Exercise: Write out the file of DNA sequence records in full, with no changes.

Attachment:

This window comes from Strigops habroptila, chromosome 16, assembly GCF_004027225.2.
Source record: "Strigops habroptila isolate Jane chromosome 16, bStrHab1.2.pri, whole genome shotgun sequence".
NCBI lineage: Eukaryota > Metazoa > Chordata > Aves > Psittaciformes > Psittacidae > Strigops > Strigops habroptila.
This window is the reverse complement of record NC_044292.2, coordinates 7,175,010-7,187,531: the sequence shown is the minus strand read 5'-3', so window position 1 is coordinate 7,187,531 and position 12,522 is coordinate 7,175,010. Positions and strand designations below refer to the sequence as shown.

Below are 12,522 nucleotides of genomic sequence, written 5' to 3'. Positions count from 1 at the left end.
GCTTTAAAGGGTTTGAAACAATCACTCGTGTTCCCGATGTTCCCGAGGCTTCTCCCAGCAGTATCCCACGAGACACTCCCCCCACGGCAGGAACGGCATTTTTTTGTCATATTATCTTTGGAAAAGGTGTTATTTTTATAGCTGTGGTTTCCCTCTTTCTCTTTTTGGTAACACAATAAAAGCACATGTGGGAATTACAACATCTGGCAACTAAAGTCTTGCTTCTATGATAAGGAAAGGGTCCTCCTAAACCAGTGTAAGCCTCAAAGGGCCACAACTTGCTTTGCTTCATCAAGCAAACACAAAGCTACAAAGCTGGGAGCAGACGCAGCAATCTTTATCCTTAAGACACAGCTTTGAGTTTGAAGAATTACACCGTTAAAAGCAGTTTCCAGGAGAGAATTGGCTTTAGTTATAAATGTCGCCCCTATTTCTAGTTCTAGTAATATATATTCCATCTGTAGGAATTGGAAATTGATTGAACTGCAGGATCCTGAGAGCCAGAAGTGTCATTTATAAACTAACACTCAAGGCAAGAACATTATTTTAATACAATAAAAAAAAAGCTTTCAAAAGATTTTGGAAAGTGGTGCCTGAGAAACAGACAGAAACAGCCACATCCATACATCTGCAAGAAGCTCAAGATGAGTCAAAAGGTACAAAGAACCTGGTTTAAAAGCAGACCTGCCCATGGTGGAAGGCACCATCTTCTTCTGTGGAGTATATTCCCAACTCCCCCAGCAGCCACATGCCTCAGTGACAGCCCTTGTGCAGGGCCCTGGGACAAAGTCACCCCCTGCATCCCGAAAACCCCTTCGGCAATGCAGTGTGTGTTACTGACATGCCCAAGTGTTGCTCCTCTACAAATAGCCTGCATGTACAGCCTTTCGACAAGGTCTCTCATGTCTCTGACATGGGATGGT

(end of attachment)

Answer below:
This window comes from Strigops habroptila, chromosome 16, assembly GCF_004027225.2.
Source record: "Strigops habroptila isolate Jane chromosome 16, bStrHab1.2.pri, whole genome shotgun sequence".
NCBI lineage: Eukaryota > Metazoa > Chordata > Aves > Psittaciformes > Psittacidae > Strigops > Strigops habroptila.
This window is the reverse complement of record NC_044292.2, coordinates 7,175,010-7,187,531: the sequence shown is the minus strand read 5'-3', so window position 1 is coordinate 7,187,531 and position 12,522 is coordinate 7,175,010. Positions and strand designations below refer to the sequence as shown.

Below are 12,522 nucleotides of genomic sequence, written 5' to 3'. Positions count from 1 at the left end.
GCTTTAAAGGGTTTGAAACAATCACTCGTGTTCCCGATGTTCCCGAGGCTTCTCCCAGCAGTATCCCACGAGACACTCCCCCCACGGCAGGAACGGCATTTTTTTGTCATATTATCTTTGGAAAAGGTGTTATTTTTATAGCTGTGGTTTCCCTCTTTCTCTTTTTGGTAACACAATAAAAGCACATGTGGGAATTACAACATCTGGCAACTAAAGTCTTGCTTCTATGATAAGGAAAGGGTCCTCCTAAACCAGTGTAAGCCTCAAAGGGCCACAACTTGCTTTGCTTCATCAAGCAAACACAAAGCTACAAAGCTGGGAGCAGACGCAGCAATCTTTATCCTTAAGACACAGCTTTGAGTTTGAAGAATTACACCGTTAAAAGCAGTTTCCAGGAGAGAATTGGCTTTAGTTATAAATGTCGCCCCTATTTCTAGTTCTAGTAATATATATTCCATCTGTAGGAATTGGAAATTGATTGAACTGCAGGATCCTGAGAGCCAGAAGTGTCATTTATAAACTAACACTCAAGGCAAGAACATTATTTTAATACAATAAAAAAAAAGCTTTCAAAAGATTTTGGAAAGTGGTGCCTGAGAAACAGACAGAAACAGCCACATCCATACATCTGCAAGAAGCTCAAGATGAGTCAAAAGGTACAAAGAACCTGGTTTAAAAGCAGACCTGCCCATGGTGGAAGGCACCATCTTCTTCTGTGGAGTATATTCCCAACTCCCCCAGCAGCCACATGCCTCAGTGACAGCCCTTGTGCAGGGCCCTGGGACAAAGTCACCCCCTGCATCCCGAAAACCCCTTCGGCAATGCAGTGTGTGTTACTGACATGCCCAAGTGTTGCTCCTCTACAAATAGCCTGCATGTACAGCCTTTCGACAAGGTCTCTCATGTCTCTGACATGGGATGGT